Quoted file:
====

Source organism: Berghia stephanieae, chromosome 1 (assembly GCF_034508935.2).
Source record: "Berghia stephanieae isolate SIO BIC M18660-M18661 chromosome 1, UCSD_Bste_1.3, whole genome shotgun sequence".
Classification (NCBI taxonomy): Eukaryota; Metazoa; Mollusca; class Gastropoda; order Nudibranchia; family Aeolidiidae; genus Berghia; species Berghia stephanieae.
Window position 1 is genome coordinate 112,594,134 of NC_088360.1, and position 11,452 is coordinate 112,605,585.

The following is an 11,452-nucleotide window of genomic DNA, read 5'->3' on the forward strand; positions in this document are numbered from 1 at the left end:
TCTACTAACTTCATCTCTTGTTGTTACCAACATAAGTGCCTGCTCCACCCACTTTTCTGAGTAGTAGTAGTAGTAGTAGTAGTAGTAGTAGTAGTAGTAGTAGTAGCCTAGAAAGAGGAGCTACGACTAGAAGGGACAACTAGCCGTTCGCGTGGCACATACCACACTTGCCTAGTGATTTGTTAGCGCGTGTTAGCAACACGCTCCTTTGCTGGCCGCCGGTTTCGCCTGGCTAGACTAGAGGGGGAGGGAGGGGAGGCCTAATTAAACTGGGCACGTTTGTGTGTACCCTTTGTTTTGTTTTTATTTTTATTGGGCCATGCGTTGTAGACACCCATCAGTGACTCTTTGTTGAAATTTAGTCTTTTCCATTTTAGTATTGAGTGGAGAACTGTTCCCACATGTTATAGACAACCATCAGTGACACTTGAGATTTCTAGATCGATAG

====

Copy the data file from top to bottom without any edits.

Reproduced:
Source organism: Berghia stephanieae, chromosome 1 (assembly GCF_034508935.2).
Source record: "Berghia stephanieae isolate SIO BIC M18660-M18661 chromosome 1, UCSD_Bste_1.3, whole genome shotgun sequence".
Classification (NCBI taxonomy): Eukaryota; Metazoa; Mollusca; class Gastropoda; order Nudibranchia; family Aeolidiidae; genus Berghia; species Berghia stephanieae.
Window position 1 is genome coordinate 112,594,134 of NC_088360.1, and position 11,452 is coordinate 112,605,585.

The following is an 11,452-nucleotide window of genomic DNA, read 5'->3' on the forward strand; positions in this document are numbered from 1 at the left end:
TCTACTAACTTCATCTCTTGTTGTTACCAACATAAGTGCCTGCTCCACCCACTTTTCTGAGTAGTAGTAGTAGTAGTAGTAGTAGTAGTAGTAGTAGTAGTAGTAGCCTAGAAAGAGGAGCTACGACTAGAAGGGACAACTAGCCGTTCGCGTGGCACATACCACACTTGCCTAGTGATTTGTTAGCGCGTGTTAGCAACACGCTCCTTTGCTGGCCGCCGGTTTCGCCTGGCTAGACTAGAGGGGGAGGGAGGGGAGGCCTAATTAAACTGGGCACGTTTGTGTGTACCCTTTGTTTTGTTTTTATTTTTATTGGGCCATGCGTTGTAGACACCCATCAGTGACTCTTTGTTGAAATTTAGTCTTTTCCATTTTAGTATTGAGTGGAGAACTGTTCCCACATGTTATAGACAACCATCAGTGACACTTGAGATTTCTAGATCGATAG